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Imaging transforming growth factor-β signaling dynamics and therapeutic response in breast cancer bone metastasis


Although the transforming growth factor-β (TGF-β) pathway has been implicated in breast cancer metastasis, its in vivo dynamics and temporal-spatial involvement in organ-specific metastasis have not been investigated. Here we engineered a xenograft model system with a conditional control of the TGF-β–SMAD signaling pathway and a dual-luciferase reporter system for tracing both metastatic burden and TGF-β signaling activity in vivo. Strong TGF-β signaling in osteolytic bone lesions is suppressed directly by genetic and pharmacological disruption of the TGF-β–SMAD pathway and indirectly by inhibition of osteoclast function with bisphosphonates. Notably, disruption of TGF-β signaling early in metastasis can substantially reduce metastasis burden but becomes less effective when bone lesions are well established. Our in vivo system for real-time manipulation and detection of TGF-β signaling provides a proof of principle for using similar strategies to analyze the in vivo dynamics of other metastasis-associated signaling pathways and will expedite the development and characterization of therapeutic agents.

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Figure 1: In vitro and in vivo characterization of the SCP28-SMAD4Tet Duo system.
Figure 2: Temporal dependence of bone metastasis on the TGF-β–SMAD pathway in vivo.
Figure 3: Therapeutic response of bone metastasis to TGF-β receptor I kinase inhibitor LY2109761.
Figure 4: Pamidronate treatment substantially reduces skeletal morbidity and TGF-β signaling activity in metastatic bone lesions.
Figure 5: Tumor-induced osteolysis enhances TGF-β signaling in tumor cells.


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We thank members of the Kang laboratory for insightful discussions and technical suggestions, J. Yingling (Eli Lilly and Company) for the TGF-β receptor I kinase inhibitor and suggestions for the manuscript, S. Gambhir (Stanford University) for triple-reporter plasmids, R. Agami (The Netherlands Cancer Institute) for pRS-GFP, T. Guise and K. Mohammad for technical advice in bone histology and G. Hu for statistical support. Y.K. is a Champalimaud Investigator funded by a Department of Defense Era of Hope Scholar Award and grants from the American Cancer Society, the Susan G. Komen Foundation and the New Jersey Commission on Cancer Research. M.K. is supported by a predoctoral fellowship from the Department of Defense Breast Cancer Research Program.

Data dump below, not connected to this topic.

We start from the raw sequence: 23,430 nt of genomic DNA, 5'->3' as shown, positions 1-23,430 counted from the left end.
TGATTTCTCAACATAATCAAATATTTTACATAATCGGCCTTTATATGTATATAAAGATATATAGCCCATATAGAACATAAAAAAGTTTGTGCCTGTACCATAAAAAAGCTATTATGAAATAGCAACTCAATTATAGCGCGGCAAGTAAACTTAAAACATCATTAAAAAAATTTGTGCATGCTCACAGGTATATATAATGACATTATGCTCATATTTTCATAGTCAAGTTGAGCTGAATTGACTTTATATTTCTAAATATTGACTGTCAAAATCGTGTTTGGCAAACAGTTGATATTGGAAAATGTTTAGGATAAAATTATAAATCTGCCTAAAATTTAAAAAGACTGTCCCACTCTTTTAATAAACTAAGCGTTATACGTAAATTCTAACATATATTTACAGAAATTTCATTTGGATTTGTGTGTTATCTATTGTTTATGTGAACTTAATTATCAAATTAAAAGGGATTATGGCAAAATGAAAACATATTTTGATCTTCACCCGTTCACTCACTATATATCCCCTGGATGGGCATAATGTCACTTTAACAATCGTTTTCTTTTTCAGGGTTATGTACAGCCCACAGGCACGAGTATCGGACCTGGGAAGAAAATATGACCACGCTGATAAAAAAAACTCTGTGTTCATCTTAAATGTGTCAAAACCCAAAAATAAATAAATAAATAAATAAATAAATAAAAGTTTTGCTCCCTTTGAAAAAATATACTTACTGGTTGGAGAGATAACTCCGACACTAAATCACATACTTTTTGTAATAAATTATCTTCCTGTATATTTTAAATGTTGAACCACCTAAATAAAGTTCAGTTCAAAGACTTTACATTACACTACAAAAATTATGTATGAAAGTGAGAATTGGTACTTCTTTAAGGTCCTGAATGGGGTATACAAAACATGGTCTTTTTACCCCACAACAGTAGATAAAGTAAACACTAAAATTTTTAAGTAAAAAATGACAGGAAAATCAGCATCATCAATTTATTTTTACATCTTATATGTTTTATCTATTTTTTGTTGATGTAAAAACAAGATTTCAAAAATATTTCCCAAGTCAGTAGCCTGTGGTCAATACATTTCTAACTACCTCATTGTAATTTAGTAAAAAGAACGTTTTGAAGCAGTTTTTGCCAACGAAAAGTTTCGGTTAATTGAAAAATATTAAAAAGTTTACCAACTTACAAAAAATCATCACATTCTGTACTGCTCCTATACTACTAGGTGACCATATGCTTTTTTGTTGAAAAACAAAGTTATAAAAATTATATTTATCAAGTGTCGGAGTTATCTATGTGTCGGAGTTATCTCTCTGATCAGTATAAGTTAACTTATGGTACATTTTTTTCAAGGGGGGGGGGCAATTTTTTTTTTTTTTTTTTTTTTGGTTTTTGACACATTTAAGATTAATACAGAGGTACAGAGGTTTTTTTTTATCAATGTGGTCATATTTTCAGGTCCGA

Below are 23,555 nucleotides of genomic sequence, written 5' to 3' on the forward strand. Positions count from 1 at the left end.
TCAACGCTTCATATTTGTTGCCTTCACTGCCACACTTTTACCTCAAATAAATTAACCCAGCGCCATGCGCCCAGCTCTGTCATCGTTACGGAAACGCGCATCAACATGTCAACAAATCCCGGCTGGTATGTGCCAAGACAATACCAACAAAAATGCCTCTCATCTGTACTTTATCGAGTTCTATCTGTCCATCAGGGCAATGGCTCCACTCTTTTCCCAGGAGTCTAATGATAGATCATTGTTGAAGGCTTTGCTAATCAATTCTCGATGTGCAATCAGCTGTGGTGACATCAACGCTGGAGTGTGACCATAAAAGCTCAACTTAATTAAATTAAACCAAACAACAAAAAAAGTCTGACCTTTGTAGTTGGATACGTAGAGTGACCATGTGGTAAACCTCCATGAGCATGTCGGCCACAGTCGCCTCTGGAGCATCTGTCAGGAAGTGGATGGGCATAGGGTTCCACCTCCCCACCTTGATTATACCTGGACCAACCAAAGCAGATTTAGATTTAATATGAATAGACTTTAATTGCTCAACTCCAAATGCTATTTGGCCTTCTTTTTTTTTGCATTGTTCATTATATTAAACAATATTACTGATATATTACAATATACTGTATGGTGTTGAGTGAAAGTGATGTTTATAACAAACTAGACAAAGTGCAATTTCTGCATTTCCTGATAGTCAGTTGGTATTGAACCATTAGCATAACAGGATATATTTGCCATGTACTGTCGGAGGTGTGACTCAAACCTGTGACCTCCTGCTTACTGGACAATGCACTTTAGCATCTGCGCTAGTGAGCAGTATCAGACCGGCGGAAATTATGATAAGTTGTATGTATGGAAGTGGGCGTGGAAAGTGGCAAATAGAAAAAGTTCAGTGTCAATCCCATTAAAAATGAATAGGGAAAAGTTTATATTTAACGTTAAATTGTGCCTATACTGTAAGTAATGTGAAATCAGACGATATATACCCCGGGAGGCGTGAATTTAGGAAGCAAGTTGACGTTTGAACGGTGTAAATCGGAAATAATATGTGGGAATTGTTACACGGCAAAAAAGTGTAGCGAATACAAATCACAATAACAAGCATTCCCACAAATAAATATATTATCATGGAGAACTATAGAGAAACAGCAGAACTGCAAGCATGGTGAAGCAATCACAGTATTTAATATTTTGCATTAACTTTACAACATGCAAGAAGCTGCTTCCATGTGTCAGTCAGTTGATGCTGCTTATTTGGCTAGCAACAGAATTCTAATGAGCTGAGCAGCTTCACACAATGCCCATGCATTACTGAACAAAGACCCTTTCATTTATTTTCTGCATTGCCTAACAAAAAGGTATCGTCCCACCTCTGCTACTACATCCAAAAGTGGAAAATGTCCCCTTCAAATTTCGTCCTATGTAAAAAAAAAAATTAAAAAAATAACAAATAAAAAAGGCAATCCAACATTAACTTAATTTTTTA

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Y.K. and M.K. designed experiments. Y.K. supervised experiments. M.K. and J.Y. performed the experiments. M.K., J.Y., X.L., S.X. and D.A.L. contributed to molecular cloning and engineering of cell lines. M.K. and Y.K. wrote the manuscript. All authors discussed the results and commented on the manuscript.

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Correspondence to Yibin Kang.

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Korpal, M., Yan, J., Lu, X. et al. Imaging transforming growth factor-β signaling dynamics and therapeutic response in breast cancer bone metastasis. Nat Med 15, 960–966 (2009).

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